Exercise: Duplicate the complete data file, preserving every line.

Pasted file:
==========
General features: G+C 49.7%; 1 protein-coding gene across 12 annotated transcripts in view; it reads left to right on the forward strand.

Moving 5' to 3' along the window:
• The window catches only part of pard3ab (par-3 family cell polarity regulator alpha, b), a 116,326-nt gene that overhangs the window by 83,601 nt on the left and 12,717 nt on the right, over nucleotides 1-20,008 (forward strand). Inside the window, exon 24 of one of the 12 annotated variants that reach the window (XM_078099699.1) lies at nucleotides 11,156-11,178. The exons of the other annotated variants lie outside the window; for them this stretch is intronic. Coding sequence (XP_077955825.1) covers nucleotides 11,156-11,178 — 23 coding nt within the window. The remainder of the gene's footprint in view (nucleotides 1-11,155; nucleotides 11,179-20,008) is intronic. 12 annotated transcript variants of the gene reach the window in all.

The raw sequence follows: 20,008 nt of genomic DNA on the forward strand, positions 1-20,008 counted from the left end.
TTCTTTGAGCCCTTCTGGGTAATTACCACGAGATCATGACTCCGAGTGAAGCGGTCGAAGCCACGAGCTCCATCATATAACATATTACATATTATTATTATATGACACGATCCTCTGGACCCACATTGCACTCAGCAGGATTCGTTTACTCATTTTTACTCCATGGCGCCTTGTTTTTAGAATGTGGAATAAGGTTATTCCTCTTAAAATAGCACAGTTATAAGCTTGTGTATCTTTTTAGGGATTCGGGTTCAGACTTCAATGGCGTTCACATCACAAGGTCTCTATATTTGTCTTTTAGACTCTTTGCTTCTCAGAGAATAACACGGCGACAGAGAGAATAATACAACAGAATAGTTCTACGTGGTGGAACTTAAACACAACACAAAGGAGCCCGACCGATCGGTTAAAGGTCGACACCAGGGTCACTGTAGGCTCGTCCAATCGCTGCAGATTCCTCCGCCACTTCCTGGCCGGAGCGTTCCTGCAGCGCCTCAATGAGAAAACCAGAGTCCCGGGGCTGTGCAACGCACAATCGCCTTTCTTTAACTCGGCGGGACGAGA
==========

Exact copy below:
General features: G+C 49.7%; 1 protein-coding gene across 12 annotated transcripts in view; it reads left to right on the forward strand.

Moving 5' to 3' along the window:
• The window catches only part of pard3ab (par-3 family cell polarity regulator alpha, b), a 116,326-nt gene that overhangs the window by 83,601 nt on the left and 12,717 nt on the right, over nucleotides 1-20,008 (forward strand). Inside the window, exon 24 of one of the 12 annotated variants that reach the window (XM_078099699.1) lies at nucleotides 11,156-11,178. The exons of the other annotated variants lie outside the window; for them this stretch is intronic. Coding sequence (XP_077955825.1) covers nucleotides 11,156-11,178 — 23 coding nt within the window. The remainder of the gene's footprint in view (nucleotides 1-11,155; nucleotides 11,179-20,008) is intronic. 12 annotated transcript variants of the gene reach the window in all.

The raw sequence follows: 20,008 nt of genomic DNA on the forward strand, positions 1-20,008 counted from the left end.
TTCTTTGAGCCCTTCTGGGTAATTACCACGAGATCATGACTCCGAGTGAAGCGGTCGAAGCCACGAGCTCCATCATATAACATATTACATATTATTATTATATGACACGATCCTCTGGACCCACATTGCACTCAGCAGGATTCGTTTACTCATTTTTACTCCATGGCGCCTTGTTTTTAGAATGTGGAATAAGGTTATTCCTCTTAAAATAGCACAGTTATAAGCTTGTGTATCTTTTTAGGGATTCGGGTTCAGACTTCAATGGCGTTCACATCACAAGGTCTCTATATTTGTCTTTTAGACTCTTTGCTTCTCAGAGAATAACACGGCGACAGAGAGAATAATACAACAGAATAGTTCTACGTGGTGGAACTTAAACACAACACAAAGGAGCCCGACCGATCGGTTAAAGGTCGACACCAGGGTCACTGTAGGCTCGTCCAATCGCTGCAGATTCCTCCGCCACTTCCTGGCCGGAGCGTTCCTGCAGCGCCTCAATGAGAAAACCAGAGTCCCGGGGCTGTGCAACGCACAATCGCCTTTCTTTAACTCGGCGGGACGAGA